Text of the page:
Centers for Medicare and Medicaid Services Administrator Seema Verma. (Jonathan Mattise/AP)

The Trump administration’s proposal to build up short-term health insurance plans as a "lifeline" for people who can’t afford Affordable Care Act coverage could split the insurance market in two, siphoning young, healthy people into cheaper, more minimal plans — while those who remain in ACA plans face premiums that spiral upward even faster.

The comment period ends Monday on a Centers for Medicare and Medicaid Services proposal to extend short-term plans to 364 days, from the current three-month limit.

The effects of that policy change, combined with zeroing out the individual mandate's financial penalty in 2019 will be harmful to the most vulnerable patients, according to more than 100 patient groups and many health policy wonks. Supporters of the policy say those fears are overblown, and argue that the expanded plans offer needed options for people who are uninsured.

Short-term plans are not required to provide comprehensive coverage of medical needs and can exclude people with preexisting conditions. Some health policy experts say they fear the expansion of these skimpy plans will encourage healthy people to abandon the ACA-compliant markets, which would raise prices for those who remain. Middle-class people who make too much money to qualify for generous federal subsidies that defray the cost of monthly premiums would be hit hardest by those price increases.

The Urban Institute projects that 4.3 million people will join short-term plans in 2019 — about half of them by abandoning the ACA-compliant plans, which would see premiums increase 18 percent on average. An analysis by the Wakely Consulting Group commissioned by the Association for Community Affiliated Plans predicted that 1 million to 1.9 million people could shift from ACA plans to short-term plans in the near term.

The Trump administration predicts only 100,000 to 200,000 people will be tempted out of the ACA market into short-term plans. The proposed rule projects the federal government would pay more than $96 million more in premium tax credits to shelter lower-income people from premium increases.

Brokers who sell such plans expect a significant increase in interest if policy changes are made. UnitedHealth Group sells short-term limited-duration plans already, and Aetna chief executive Mark Bertolini indicated last year that his company was interested in the space.

“I don't know that we'll see a flood, but we'll definitely see more carriers — and have already started receiving some calls from carriers that they plan to get back in the marketplace if the rules change the way they expect it to,” said Sean Malia, senior director of carrier relations at eHealth. The broker sold 93,000 short-term plans last year and has found in surveys that about half of the people turning to them had tried to find ACA coverage first.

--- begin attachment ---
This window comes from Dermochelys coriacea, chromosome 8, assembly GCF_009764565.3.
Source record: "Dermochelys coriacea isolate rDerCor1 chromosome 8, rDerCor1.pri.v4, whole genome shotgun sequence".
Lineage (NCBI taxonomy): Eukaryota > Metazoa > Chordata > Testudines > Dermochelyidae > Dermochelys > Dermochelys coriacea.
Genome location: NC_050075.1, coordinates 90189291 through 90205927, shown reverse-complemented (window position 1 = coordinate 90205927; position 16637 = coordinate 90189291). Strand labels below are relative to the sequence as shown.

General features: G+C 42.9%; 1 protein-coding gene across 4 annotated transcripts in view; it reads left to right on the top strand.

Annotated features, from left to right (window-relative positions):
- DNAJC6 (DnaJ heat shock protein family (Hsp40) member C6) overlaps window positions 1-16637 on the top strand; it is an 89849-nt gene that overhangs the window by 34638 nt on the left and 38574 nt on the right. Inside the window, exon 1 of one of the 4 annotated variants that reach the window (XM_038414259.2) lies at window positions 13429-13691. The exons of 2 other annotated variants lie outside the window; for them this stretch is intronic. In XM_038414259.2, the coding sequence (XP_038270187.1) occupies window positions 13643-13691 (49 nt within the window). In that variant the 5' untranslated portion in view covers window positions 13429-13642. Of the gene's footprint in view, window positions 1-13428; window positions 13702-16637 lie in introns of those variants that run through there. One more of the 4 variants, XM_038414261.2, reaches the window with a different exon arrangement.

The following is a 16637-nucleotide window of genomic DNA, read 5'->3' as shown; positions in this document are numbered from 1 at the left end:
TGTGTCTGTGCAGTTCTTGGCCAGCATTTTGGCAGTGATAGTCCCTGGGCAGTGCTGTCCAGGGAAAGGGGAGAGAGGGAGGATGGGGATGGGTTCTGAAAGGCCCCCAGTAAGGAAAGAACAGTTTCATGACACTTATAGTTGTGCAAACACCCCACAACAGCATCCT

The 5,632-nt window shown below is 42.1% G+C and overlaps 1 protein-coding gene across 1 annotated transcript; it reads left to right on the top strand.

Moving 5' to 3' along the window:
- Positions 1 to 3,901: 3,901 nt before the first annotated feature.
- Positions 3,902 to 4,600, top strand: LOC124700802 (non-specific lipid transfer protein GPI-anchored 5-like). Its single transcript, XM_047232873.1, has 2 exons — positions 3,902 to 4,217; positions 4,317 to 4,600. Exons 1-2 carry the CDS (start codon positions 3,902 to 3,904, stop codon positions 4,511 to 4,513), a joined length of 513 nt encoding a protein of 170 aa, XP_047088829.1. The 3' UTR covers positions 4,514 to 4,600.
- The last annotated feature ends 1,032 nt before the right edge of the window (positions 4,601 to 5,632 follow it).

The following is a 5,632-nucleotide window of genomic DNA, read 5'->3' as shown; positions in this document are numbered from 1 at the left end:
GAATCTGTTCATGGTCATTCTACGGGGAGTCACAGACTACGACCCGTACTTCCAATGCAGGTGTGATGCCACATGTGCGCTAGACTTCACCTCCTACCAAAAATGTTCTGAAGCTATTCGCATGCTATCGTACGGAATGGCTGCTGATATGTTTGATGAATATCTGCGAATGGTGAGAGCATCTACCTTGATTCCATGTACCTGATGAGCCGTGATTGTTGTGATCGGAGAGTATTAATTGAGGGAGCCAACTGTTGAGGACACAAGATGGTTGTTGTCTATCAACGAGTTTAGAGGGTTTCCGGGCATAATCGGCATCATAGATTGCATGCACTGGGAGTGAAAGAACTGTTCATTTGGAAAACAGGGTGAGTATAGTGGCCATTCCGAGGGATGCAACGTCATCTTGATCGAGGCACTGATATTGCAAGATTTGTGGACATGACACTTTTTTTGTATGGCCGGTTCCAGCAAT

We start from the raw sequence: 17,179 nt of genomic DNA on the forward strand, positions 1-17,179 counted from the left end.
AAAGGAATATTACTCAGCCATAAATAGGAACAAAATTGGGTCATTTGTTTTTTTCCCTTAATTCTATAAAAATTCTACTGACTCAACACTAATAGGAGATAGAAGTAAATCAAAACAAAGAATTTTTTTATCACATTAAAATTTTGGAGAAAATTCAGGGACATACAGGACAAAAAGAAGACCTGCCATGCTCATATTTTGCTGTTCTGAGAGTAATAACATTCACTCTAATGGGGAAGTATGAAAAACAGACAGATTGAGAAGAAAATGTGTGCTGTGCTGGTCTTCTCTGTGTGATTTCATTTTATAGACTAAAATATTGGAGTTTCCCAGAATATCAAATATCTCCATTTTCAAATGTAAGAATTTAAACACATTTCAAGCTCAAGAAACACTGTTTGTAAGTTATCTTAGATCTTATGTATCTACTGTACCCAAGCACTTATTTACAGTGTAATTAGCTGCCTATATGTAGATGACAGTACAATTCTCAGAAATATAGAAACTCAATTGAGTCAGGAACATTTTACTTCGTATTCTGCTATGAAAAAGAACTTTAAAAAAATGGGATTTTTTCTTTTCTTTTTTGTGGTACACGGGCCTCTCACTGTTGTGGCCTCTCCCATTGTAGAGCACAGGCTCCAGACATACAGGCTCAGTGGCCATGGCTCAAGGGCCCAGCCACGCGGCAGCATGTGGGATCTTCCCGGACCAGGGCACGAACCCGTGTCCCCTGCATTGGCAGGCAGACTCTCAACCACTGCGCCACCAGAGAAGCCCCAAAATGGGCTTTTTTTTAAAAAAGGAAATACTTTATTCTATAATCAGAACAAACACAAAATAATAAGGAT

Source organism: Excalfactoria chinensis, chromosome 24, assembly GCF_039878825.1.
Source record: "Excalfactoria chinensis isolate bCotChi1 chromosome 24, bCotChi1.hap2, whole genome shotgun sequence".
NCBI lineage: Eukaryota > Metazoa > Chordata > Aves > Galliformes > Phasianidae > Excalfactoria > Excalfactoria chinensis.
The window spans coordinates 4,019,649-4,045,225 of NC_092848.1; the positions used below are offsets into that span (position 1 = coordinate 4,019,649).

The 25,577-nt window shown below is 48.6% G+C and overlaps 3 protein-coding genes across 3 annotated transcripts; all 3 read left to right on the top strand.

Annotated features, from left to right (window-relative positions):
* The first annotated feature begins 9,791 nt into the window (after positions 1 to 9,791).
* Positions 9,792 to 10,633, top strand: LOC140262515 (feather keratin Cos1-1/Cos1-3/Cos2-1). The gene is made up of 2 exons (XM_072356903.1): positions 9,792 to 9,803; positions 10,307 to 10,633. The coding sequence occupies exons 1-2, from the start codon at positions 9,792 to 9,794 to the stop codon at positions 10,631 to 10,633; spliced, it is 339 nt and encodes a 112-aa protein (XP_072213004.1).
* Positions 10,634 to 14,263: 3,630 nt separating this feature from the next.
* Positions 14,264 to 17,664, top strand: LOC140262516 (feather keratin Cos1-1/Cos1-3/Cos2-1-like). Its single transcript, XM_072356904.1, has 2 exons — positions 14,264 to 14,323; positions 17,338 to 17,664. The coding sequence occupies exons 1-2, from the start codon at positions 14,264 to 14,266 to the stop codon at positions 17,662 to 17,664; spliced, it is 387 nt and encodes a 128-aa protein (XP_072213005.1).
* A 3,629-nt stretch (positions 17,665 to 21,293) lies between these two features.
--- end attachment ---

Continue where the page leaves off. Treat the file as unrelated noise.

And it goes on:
Bruce Telkamp, chief executive of AgileHealthInsurance, another online broker, said that he expects a surge of enrollment in short-term plans over the next 18 months, but argues that those are people who would go uninsured otherwise.

“I don't think the trade off, for the vast majority, is short-term vs. ACA; rather, it's ACA vs. uninsured, and uninsured vs. short-term,” Telkamp said. “It's not designed to be long-term health insurance.”

America's Health Insurance Plans, a major lobbying group for insurers, called for the short-term plans to be limited to six months. AHIP chief operating officer Matthew Eyles warned that expanding them as proposed "will negatively impact conditions in the individual health insurance market... exacerbating problems with access to affordable comprehensive coverage for all individual market consumers," in a letter to Health and Human Services Secretary Alex Azar.

The Alliance of Community Health Plans said in its comments that the proposed rule could “cause more insurers to flee the market, leaving consumers with fewer options.”

Health policy specialists said that it's completely understandable why people might find short-term plans attractive, particularly those who don't qualify for government subsidies. But they aren't sure consumers will understand the long list of exclusions that typically come with such plans, ranging from injuries during mountain climbing to maternity care.

“These short-term policy brochures read like an obstacle course of exclusions,” said Larry Levitt, a senior vice president at the Kaiser Family Foundation. “I think brokers are going to be selling these policies, pushing these policies very hard next year.”

Joseph Antos, a resident scholar at the American Enterprise Institute, suggested the projections of people leaving the ACA market could be unreliable — much like the initial predictions of how many people would sign up for ACA insurance in the first place.

“I think it's not as bad as either side would like it to be,” he said. “This is a limited market; these plans were always intended to be bridge plans from one state of life to another state of life, and I think they're going to remain that way.”

That is different from the Trump administration's portrayal of the possibilities these plans hold. At a news conference in February, CMS administrator Verma said, “While in the past these plans have been a bridge, now they can be a lifeline.”

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